In Iran, you will find a balance that is nonexistent in some destinations on Earth. The country offers a comfortable area where newbie travelers can mix with seasoned ones, but it is also exotic at the same time. Iran has a rich history brought by the Persian Empire, and there are still signs of that culture in today’s contemporary version. Tiled- domes, mud- brick alleys, and ziggurats create a beautiful contrast against majestic mountain ranges and oases in the horizon. Despite the political trouble, the Iranians remain to be hospitable people who will help guests in experiencing the best of Iranian culture.
Important and Interesting Facts about Iran
- Iran is a country in Western Asia.It is bordered to the northwest by Armenia and Azerbaijan, with Kazakhstan and Russia across the Caspian Sea; to the northeast by Turkmenistan; to the east by Afghanistan and Pakistan; to the south by the Persian Gulf and the Gulf of Oman; and to the west by Turkey and Iraq.
- Iran is the second-largest nation in the Middle East and the 18th-largest in the world.
- Iran is the only country that has both a Caspian Sea and Indian Ocean coastline.
- Iran is a major regional and middle power,exerting considerable influence in international energy security and the world economy through its large reserves of fossil fuels, which include the largest natural gas supply in the world and the fourth-largest proven petroleum reserves.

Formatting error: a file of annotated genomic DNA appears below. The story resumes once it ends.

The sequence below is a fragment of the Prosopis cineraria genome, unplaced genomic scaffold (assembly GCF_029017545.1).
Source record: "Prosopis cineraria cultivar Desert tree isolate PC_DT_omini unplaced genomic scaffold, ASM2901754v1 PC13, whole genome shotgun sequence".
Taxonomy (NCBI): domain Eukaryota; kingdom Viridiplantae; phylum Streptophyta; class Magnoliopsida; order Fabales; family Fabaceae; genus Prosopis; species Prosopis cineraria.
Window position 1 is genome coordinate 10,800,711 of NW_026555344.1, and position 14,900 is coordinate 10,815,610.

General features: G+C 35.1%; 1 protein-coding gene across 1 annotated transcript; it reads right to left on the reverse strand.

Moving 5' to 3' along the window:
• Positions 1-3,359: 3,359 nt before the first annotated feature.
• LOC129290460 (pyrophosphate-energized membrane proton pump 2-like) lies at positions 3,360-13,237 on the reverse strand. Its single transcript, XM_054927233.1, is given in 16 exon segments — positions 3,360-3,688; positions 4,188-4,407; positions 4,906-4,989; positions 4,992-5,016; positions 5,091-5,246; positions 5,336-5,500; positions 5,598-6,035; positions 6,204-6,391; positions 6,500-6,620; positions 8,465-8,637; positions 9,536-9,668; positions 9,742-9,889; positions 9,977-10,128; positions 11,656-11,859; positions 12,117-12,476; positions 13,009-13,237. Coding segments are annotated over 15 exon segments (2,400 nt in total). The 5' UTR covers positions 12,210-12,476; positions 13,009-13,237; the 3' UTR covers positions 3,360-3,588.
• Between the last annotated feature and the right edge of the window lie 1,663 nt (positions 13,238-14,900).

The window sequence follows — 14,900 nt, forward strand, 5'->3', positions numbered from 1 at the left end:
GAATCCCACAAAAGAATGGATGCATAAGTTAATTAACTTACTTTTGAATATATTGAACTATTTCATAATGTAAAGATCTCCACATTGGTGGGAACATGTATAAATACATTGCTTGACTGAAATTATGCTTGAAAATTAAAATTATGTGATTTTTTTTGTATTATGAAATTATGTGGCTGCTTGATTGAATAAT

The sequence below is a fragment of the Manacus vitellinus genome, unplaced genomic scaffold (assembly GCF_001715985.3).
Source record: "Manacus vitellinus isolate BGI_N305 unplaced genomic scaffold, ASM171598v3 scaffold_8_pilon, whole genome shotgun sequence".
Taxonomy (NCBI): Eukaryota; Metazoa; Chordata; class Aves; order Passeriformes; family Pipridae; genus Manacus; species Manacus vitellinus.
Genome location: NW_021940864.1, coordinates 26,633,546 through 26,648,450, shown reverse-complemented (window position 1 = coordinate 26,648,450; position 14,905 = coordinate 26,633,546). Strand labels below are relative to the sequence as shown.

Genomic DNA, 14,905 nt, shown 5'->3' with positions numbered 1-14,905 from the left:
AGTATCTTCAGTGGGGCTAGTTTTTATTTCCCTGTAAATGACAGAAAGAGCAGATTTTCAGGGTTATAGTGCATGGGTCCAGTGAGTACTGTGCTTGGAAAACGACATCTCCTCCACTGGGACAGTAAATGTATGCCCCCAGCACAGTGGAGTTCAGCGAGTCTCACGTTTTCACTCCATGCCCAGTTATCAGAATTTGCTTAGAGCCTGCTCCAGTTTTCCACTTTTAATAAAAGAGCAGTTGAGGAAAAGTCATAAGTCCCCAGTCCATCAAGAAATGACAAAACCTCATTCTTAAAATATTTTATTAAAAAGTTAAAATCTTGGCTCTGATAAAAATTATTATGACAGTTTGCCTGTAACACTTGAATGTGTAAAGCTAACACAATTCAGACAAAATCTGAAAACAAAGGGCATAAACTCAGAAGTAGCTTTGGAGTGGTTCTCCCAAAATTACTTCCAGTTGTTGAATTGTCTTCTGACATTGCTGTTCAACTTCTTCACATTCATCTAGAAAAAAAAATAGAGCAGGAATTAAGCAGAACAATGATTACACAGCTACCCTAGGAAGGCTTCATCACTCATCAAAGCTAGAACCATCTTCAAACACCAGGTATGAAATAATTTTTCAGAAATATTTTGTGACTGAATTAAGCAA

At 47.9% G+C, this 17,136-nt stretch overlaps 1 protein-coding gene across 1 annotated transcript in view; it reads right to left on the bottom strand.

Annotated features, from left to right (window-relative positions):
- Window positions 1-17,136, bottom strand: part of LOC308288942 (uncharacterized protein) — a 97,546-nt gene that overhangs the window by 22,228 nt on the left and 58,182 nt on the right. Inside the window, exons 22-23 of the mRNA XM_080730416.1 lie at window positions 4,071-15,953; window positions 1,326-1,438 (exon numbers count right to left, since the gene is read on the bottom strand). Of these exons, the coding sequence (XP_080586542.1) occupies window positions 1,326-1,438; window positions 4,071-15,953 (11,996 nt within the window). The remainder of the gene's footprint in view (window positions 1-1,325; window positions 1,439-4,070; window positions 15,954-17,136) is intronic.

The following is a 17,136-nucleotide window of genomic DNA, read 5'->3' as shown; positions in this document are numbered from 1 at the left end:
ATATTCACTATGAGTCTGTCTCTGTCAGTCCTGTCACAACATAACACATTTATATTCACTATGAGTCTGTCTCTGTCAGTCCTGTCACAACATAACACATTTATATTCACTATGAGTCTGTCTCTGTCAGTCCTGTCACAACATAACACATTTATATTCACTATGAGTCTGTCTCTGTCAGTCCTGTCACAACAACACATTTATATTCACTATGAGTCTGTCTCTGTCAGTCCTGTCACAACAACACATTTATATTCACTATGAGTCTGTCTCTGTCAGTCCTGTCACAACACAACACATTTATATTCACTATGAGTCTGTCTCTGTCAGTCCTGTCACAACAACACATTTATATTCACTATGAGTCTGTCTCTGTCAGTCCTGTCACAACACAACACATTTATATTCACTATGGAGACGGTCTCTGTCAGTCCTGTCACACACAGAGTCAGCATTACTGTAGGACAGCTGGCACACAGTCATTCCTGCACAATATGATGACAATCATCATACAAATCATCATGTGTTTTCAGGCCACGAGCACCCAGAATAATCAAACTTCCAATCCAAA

- It is one of the world’s most mountainous countries, its landscape dominated by rugged mountain ranges that separate various basins or plateaux from one another. The populous western part is the most mountainous, with ranges such as the Caucasus, Zagros and Alborz Mountains; the last contains Iran’s highest point, Mount Damavand at 5,610 m (18,406 ft), which is also the highest mountain on the Eurasian landmass west of the Hindu Kush.
- The northern part of Iran is covered by dense rain forests called Shomal or the Jungles of Iran. The eastern part consists mostly of desert basins such as the Dasht-e Kavir, Iran’s largest desert, in the north-central portion of the country, and the Dasht-e Lut, in the east, as well as some salt lakes.
- Persepolis (Takht-e-Jamshid), the capital of the Achaemid empire and one of the world’s most magnificient ancient sites, was declared a world heritage site in 1979 by Unesco.
- Amir Chakhmaq Square, built in the ninth century in Yazd. The desert city, famous for its windcatchers [ventilators], is located in the middle of Iran and is the centre of Zoroastrian culture.
- The Eram garden (Garden of Paradise) in Shiraz is a typical Persian garden. This waterway leads towards the historic Qavam house. Shiraz is the city of love and Persian poetry, and home to many touristic sites including the tome of Hafez, a well-known Persian poet from the 14th century. Saadi, another celebrated poet of the 13th century, is also buried in Shiraz